School of History


profile image for Dr Julie Anderson

Dr Julie Anderson


History (Rutherford N3.E7)

Julie Anderson is a historian of medicine who specialises in the history of disability.

Dr Anderson completed her undergraduate studies in Australia and came to Leicester where she finished her PhD in 2001. In that year, she was appointed to a Research Fellowship at the University of Manchester where she worked until 2009 when she was appointed Senior Lecturer in the History of Modern Medicine at the University of Kent.

Her research interests cover the history of medicine in the late nineteenth and early twentieth century. She is particularly interested in the cultural and social history of physical disabilities and blindness, and is currently completing a monograph on a medical history of blindness 1900-1950. Dr Anderson also researches war and medicine and has just completed a monograph on rehabilitation in the Second World War. In addition, she has written on medical technologies, particularly those for people with disabilities. Dr Anderson has worked with a number of partners to promote awareness of the history of disability, including the Royal College of Physicians. She is Chair of the Disability History Group and also co-editor of a series on the history of disability with Manchester University Press.

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  • (with Lisa O’Sullivan), ‘Challenging Images: Historical Representation and Contemporary Sensitivity in Displaying the History of Disability through Medical Collections’ in Sandell et al (eds) Re-Presenting Disability: Museums and the Politics of Display (Routledge, 2009): 143-154.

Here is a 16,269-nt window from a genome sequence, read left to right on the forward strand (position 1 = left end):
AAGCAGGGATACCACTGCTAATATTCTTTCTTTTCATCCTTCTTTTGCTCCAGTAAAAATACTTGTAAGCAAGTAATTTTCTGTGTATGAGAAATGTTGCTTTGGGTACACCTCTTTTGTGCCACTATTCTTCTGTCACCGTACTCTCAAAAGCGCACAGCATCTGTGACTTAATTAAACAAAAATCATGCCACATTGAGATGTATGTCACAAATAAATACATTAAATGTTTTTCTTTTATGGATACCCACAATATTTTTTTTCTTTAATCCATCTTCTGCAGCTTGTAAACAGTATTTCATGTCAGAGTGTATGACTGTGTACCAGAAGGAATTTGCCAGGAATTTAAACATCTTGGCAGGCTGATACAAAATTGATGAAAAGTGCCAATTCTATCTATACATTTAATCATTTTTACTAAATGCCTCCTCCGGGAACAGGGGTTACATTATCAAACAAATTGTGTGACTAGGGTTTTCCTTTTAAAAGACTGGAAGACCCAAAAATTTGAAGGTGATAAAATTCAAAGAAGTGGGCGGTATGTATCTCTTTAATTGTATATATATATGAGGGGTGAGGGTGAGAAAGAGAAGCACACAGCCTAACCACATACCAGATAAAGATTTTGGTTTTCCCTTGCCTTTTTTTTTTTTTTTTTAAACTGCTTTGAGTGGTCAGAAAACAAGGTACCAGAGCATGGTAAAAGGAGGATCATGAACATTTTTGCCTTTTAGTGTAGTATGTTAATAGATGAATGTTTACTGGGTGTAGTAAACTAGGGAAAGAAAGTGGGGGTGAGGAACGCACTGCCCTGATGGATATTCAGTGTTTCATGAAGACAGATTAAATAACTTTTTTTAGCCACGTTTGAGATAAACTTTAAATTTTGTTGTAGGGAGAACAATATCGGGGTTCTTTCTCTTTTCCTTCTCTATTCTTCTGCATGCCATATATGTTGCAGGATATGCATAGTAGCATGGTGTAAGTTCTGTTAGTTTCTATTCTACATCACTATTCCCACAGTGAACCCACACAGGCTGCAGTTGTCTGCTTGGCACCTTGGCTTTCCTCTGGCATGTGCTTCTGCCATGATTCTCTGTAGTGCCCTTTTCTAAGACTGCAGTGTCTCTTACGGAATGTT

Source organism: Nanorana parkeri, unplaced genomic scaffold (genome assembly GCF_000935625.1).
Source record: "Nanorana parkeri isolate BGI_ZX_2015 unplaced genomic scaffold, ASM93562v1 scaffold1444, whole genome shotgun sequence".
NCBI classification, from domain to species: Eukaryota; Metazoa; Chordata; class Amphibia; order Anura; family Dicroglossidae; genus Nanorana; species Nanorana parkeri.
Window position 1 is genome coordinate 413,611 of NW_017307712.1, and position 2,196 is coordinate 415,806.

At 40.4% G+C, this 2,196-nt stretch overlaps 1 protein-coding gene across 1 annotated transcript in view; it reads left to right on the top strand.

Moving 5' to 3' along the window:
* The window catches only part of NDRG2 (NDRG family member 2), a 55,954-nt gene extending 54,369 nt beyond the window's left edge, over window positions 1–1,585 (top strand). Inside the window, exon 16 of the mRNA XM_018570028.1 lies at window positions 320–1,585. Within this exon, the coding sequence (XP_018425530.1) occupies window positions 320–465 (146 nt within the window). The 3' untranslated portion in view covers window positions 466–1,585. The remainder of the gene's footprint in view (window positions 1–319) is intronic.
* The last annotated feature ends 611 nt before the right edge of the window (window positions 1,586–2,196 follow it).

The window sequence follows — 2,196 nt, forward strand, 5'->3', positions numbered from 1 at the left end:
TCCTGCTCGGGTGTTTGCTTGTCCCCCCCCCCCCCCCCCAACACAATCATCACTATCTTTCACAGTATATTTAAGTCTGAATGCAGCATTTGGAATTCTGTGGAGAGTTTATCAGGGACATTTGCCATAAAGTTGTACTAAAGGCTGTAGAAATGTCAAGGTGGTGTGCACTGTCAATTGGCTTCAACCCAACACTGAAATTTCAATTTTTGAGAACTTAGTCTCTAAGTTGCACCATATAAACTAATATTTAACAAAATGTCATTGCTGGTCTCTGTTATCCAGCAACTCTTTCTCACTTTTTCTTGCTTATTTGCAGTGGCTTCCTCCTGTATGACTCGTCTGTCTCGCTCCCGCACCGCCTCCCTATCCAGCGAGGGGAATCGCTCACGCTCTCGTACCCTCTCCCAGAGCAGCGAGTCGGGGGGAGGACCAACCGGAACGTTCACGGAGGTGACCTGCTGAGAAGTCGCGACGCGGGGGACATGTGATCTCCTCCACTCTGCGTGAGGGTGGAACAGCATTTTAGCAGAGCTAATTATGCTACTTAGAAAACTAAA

• ‘Voices in the Dark: Representations of Disability in Historical Research [review essay]’.Journal of Contemporary History 44 (1) (2009): 107-116
  • (with Ana Carden-Coyne), ‘Enabling the Past: Introduction’, co-edited with Ana Carden-Coyne, Special edition on the History of Disability, European Review of History 14 (4) (2007): 447-457.
  • (with Neil Pemberton) ‘Walking Alone: Aiding the war and civilian blind in the inter-war period’, European Review of History 14 (4) (2007): 459-479.
  •  ‘Innovation and Locality: Hip Replacement in Manchester and the Northwest’, Bulletin of the John Rylands University Library of Manchester 87 (1) (2007): 155-166.
  • ‘Greenhouses and Body Suits: The Challenge to Knowledge in Early Hip Replacement Surgery’ In Julie Anderson and Carsten Timmermann (eds), Devices and Designs: Medical Technologies in Historical Perspective (Palgrave, 2006): 175-192.
  • ‘British Women, Disability and the Second World War 1939-1946’, Contemporary British History 20 (1) (2006): 39-55.
  • ‘”Turned into Taxpayers”: Paraplegia, Rehabilitation and Sport at Stoke Mandeville 1944-1956’, Journal of Contemporary History 38 (3) (2003): 461-476.
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School of History, Rutherford College, University of Kent, Canterbury, Kent, CT2 7NX

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Last Updated: 20/11/2014